All around us in our country these days, we see hatred and cruelty aimed at those who are most vulnerable. Sunday morning, in our city of Philadelphia, a man went to visit the grave of his father and found Mt. Carmel Jewish Cemetery desecrated, hundreds of headstones toppled to the ground, some split in two. My husband rushed to the scene with other rabbis. He met family members of the deceased, and Muslim and Christian neighbors who had come to witness, to pray, and to help.
My daughter, Zohar, and I headed over later in the afternoon. On the way we stopped at Dunkin Donuts to pick up hot chocolate for those who had been working all day in the cold to reset the stones. We met a Muslim father and his three young children, gathered around a high-top table, reading library books. While we waited for cartons of cocoa, the children shared their Pete the Cat book with Zohar. She was delighted. I told the father what had happened in the cemetery. He said, “If they will do that to the stones, imagine what they will do the people.” It is a scary time, we agreed. He told me how someone wrote something nasty about his 7-year-old daughter on the board in her classroom because she wears a hijab. We told each other that we will stand together, as Muslims, as Jews, and as parents.
When we arrived at the Mt. Carmel cemetery, darkness seeped through the sky. Seeing the stones knocked down and cracked, I cried. Huddled with others, we chanted the evening prayers, for love, connection, liberation and protection. Muslim and Christian neighbors stood beside us. I held my daughter close, bundled in a blanket and a hat, and she took it all in. She pointed to the stars in the sky. “Love is the only power,” I sang to her, whispering in her ear, wanting so badly to believe it.
When she was born two years ago, the community that gathered to welcome her sang those same words by David Zeller. ““Love is the only power. Love is the only way. Love, love, our love. Watch our circle grow.” Every night at bedtime we remind her of this, when we sing the words of Shema and Ve’ahavta. We promise her that she is loved and tell her that we are brought into this world to be a force of love. These days, especially since November, our toddler frequently joins my husband and me at marches and meetings. We want her to soak in the living Torah of sacred resistance. She finds the cookies and plays with tiny dolls on the floor, tucking them in for naps beneath loose-leaf blankets.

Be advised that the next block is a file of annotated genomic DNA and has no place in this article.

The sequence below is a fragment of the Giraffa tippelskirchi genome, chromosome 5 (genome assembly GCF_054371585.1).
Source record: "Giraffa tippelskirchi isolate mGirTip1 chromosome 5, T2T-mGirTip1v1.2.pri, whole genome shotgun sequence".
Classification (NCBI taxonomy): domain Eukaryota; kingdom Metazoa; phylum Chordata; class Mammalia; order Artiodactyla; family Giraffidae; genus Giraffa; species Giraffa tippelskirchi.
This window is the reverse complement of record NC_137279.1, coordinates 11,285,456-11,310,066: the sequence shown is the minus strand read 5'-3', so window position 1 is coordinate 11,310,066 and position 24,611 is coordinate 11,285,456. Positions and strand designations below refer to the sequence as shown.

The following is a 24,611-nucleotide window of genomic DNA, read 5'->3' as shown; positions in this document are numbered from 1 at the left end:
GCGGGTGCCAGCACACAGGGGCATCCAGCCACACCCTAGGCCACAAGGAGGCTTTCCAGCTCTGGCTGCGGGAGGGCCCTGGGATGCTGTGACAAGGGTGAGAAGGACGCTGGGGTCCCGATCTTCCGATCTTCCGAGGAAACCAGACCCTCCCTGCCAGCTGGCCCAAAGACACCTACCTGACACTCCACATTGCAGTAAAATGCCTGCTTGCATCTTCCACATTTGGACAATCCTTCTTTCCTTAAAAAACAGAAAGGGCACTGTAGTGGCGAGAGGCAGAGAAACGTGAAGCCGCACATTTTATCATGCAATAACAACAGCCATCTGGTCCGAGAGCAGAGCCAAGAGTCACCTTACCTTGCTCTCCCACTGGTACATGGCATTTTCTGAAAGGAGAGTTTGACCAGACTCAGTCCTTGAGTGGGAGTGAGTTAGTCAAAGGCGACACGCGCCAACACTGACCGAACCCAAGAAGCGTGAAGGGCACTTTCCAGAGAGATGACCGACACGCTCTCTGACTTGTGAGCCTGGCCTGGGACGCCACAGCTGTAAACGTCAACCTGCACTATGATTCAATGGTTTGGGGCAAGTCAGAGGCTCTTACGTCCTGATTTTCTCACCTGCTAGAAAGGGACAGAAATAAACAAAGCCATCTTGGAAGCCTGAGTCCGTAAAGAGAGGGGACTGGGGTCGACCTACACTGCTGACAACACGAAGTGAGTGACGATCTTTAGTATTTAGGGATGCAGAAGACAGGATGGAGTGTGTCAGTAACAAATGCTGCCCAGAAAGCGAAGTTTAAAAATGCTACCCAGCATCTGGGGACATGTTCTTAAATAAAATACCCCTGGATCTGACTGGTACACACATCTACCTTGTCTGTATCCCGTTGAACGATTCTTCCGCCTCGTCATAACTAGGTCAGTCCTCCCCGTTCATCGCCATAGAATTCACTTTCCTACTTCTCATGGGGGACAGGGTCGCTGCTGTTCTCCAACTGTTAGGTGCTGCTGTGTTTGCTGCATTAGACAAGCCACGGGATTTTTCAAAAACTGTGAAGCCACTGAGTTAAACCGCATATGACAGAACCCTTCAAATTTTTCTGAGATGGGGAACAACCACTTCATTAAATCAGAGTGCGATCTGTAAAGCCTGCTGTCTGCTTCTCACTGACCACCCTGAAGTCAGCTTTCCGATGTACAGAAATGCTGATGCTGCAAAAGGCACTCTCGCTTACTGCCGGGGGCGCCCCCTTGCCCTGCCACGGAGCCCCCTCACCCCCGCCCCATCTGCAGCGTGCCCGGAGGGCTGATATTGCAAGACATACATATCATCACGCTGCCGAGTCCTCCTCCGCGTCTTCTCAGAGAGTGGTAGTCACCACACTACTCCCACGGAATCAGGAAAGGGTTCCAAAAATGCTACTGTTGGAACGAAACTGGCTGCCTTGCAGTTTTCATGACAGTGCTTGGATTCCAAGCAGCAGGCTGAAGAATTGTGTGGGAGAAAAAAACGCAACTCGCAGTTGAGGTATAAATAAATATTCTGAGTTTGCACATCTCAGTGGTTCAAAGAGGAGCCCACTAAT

Before her birth, when I was a pregnant, congregational rabbi, I officiated many funerals while my daughter kicked in utero. Standing at a graveside, chanting the memorial prayer for those who had died, I was reminded by those kicks that she was on the way. The prayer we chanted, El Maleh Rachamim, God full of Mercy, is rooted in the Hebrew word for “womb.” We ask the God of wombs to shelter the souls of our beloved ones who have left this world. In Jewish tradition, the greatest act of chesed, of unconditional love, is to care for those who have died, those who can never repay the kindness. We do this by returning their bodies to the earth, and later, by erecting monuments, and placing stones with love. Each time I stood with community to do the sad and sacred work of burying someone, I prayed that my child, in her lifetime, would learn to give and receive love.
In the stories of the Torah, the well symbolizes love; a gathering place for community and a meeting site for lovers. In Genesis, we read a story about our patriarch Jacob, who arrives in a new town to find a well covered by a large stone and many thirsty animals milling around it. Jacob catches a glimpse of his beloved, Rachel, and he is filled with courage. The force of his love moves through him until, singlehandedly, he rolls the stone off the well.
At the cemetery on that dark afternoon this week, love was doing the heavy lifting. Love brought together neighbors to reset the monuments that had first been placed in love. Love showed up in the form of support, prayers and funds flowing in from around the country. In these dark times, may we have the courage to keep on loving, ourselves and our children, other people and their children, and all of those who have ever been told that we are not enough. May we love, without apology and without end, in words and also in action. It is the only way.